What Is a Friendship Recession and Why Are We Currently In One?

On average, Americans are spending less time with their friends and more time alone

The U.S. economy may have high rates of inflation, but when it comes to friendship, Americans are in a recession.

In fact, Americans are spending more time by themselves than ever before. While the phenomenon of solitude is especially pronounced for men, this friendship recession affects Americans across every demographic.

Although all this alone time may be an introvert’s dream—and there are certainly benefits to spending time alone, hello solo travel—it is imperative for human beings to maintain relationships. Between half and two-thirds of the American population are ambiverts, meaning that most people possess traits of introverts and extroverts.

So while there is no shortage of pros to alone time, a friendship recession leaves many wanting more.

What is a friendship recession?

According to a 2021 survey done by the Survey Center on American Life, a friendship recession describes an uptick in the average time spent alone, the number of friends one has and overall time devoted to friendship. The survey found that since 1990, the number of men with at least six close friends decreased from 55% to 27%. Similarly, for men who identified as having zero close friends, the numbers jumped from 3% to 15%.

The numbers happen to be particularly dismal for men. Nonetheless, the friendship recession affects everyone.

Derek Thompson, host of The Ringer podcast “Plain English,” found that the friendship recession, “seems to be true for every age group, for every gender, for every income level, for people in metro and non-metro areas, for white and nonwhite, living with a spouse or partner, not living with a spouse or partner. Everyone seems to be spending more time alone.”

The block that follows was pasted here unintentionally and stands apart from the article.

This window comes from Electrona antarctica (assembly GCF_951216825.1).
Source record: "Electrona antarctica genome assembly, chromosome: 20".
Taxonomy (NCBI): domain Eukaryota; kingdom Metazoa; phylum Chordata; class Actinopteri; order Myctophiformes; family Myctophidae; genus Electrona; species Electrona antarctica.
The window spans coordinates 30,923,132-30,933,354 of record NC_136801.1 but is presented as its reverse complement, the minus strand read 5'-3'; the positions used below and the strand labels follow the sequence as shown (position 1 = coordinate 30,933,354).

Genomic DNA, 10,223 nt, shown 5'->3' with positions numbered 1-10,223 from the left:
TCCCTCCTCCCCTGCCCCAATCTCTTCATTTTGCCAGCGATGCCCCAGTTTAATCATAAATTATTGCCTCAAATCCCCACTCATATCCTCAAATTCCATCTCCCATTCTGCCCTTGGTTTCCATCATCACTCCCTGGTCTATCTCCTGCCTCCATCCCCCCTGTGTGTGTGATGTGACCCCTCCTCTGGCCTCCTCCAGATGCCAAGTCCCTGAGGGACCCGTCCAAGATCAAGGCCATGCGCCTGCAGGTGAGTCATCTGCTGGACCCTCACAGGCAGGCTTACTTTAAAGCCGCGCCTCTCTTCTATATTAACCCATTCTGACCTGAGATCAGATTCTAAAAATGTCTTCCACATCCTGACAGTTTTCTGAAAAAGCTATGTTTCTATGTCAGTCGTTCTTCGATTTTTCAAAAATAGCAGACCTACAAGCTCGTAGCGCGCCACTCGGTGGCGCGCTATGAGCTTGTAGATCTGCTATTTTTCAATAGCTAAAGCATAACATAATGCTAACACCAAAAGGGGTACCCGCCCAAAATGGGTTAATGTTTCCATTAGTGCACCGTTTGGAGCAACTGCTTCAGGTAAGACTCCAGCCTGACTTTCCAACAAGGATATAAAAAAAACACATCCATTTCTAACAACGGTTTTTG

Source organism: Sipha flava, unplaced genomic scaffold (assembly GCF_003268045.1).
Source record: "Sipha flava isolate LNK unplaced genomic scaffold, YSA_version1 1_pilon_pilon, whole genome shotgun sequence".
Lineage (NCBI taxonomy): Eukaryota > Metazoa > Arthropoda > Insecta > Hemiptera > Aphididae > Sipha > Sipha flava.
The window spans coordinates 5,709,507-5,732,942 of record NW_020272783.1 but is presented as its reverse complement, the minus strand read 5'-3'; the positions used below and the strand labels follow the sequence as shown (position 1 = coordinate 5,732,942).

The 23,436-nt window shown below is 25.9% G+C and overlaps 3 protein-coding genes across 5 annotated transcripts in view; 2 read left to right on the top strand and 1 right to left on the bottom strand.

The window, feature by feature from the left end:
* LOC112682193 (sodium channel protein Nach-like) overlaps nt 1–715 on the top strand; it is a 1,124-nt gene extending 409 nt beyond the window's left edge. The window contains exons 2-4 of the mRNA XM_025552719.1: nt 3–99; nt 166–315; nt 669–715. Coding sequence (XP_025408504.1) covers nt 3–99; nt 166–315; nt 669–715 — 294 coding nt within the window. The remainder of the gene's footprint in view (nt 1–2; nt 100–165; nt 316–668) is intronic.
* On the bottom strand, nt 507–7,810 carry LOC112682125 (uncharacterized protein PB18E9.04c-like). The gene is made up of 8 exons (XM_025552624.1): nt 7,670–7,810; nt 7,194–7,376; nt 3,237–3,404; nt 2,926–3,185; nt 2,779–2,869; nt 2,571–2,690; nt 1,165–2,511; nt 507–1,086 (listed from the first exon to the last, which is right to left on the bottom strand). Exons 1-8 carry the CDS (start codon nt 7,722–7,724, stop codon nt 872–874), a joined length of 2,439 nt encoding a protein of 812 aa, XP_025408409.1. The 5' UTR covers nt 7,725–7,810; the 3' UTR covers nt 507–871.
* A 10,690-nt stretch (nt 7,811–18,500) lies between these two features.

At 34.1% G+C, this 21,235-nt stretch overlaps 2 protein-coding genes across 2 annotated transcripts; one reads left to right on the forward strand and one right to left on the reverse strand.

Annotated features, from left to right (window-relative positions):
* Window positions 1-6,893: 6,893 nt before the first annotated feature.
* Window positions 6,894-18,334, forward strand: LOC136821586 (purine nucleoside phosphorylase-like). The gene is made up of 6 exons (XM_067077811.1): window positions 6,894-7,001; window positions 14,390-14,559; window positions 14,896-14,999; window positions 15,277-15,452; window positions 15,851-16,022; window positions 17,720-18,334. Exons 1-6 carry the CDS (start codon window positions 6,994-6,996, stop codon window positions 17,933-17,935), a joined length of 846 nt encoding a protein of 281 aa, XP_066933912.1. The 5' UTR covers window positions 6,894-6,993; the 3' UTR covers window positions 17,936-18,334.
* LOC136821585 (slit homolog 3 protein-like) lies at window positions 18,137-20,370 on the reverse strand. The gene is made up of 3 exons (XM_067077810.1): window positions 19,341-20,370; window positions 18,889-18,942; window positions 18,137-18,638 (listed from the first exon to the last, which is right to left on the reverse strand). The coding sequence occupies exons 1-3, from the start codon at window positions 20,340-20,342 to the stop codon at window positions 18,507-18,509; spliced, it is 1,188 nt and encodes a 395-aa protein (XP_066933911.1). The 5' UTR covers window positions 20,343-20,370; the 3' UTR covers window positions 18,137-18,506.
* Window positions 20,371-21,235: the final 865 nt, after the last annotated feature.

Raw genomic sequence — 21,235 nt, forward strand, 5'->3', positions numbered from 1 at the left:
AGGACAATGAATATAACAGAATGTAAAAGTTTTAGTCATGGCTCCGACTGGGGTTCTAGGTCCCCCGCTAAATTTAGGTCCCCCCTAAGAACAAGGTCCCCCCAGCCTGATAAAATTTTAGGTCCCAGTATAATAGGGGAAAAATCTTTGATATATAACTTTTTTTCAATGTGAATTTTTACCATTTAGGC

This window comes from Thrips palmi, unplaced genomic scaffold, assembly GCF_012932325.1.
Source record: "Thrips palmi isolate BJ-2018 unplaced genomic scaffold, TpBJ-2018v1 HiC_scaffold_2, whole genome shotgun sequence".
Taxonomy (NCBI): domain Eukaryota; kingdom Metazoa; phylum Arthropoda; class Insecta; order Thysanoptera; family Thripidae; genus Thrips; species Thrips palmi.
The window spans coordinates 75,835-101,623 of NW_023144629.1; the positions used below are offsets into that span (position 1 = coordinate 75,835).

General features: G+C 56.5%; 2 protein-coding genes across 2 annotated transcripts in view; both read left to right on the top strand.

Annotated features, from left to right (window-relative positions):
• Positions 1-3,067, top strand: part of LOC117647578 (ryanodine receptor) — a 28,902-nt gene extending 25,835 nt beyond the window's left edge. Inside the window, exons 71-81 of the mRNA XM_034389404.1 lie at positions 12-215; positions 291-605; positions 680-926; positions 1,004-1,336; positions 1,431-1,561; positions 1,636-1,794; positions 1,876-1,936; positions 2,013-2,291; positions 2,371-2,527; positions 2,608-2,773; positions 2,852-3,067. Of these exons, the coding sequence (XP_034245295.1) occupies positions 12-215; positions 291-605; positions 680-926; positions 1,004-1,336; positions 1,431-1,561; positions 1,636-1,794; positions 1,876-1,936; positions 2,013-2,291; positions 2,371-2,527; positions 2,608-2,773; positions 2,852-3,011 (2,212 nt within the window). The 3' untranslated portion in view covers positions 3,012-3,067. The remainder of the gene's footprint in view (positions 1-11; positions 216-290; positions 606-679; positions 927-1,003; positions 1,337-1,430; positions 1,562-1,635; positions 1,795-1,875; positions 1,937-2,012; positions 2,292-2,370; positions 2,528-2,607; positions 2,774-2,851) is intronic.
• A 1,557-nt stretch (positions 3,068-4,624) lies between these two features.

Essentially, “over the past three decades,” the Survey Center on American Life study found that, “the number of close friends Americans have has plummeted.”

Why are we in a friendship recession?

There is a combination of factors that have contributed to the friendship recession.

According to economist Bryce Ward, a mixture of higher use of technology, a decrease in group activities and the impact of COVID-19 are all partially to blame. “We’re exercising more alone… we’re shopping more alone… time in rotary clubs and bowling leagues and all that stuff… had all fallen. Time with neighbors had fallen,” Ward explains.

What is the impact of social isolation?

Experts have found that social isolation can lead to negative impacts on physical and emotional health. According to Vox, “research shows that social isolation can weaken the immune system and make someone more likely to suffer from ailments” including Alzheimer’s, high blood pressure, inflammation, sleep disruptions, heart disease, diabetes and cancer.

How can we combat it?

Fortunately, there are a number of ways to combat the friendship recession.

One place to begin is to foster new and old connections you’ve already established. Reaching out to friends is simple and has been found to have positive effects on the person reaching out and the person on the receiving end.

Additionally, experts emphasize the importance of putting yourself out there.

“Friendships don’t just happen. In fact, the belief that they happen organically can hinder our chances of making friends,” writes Dr. Marisa Franco, a former professor at Georgia State University, on friendship. That’s why joining groups or clubs, proactivity and vulnerability are crucial to fostering connections and fighting the friendship recession.

“In being intentional about our relationships now,” Dr. Franco continues, “we are curating our future lives. If we envision a world for ourselves where we are thriving with connection, surrounded by people we love and who love us, then we have to start building that world now.”


Jessica Kaplan
Jessica Kaplan is an assistant editor who has written lifestyle content for Reader’s Digest, Family Handyman and The Healthy. Her expertise includes travel and restaurant news. These days, she creates timely trend content for Taste of Home. When she’s not writing, Jessica is bound to be planning out her next trip, trying out a new coffee spot or listening to a podcast.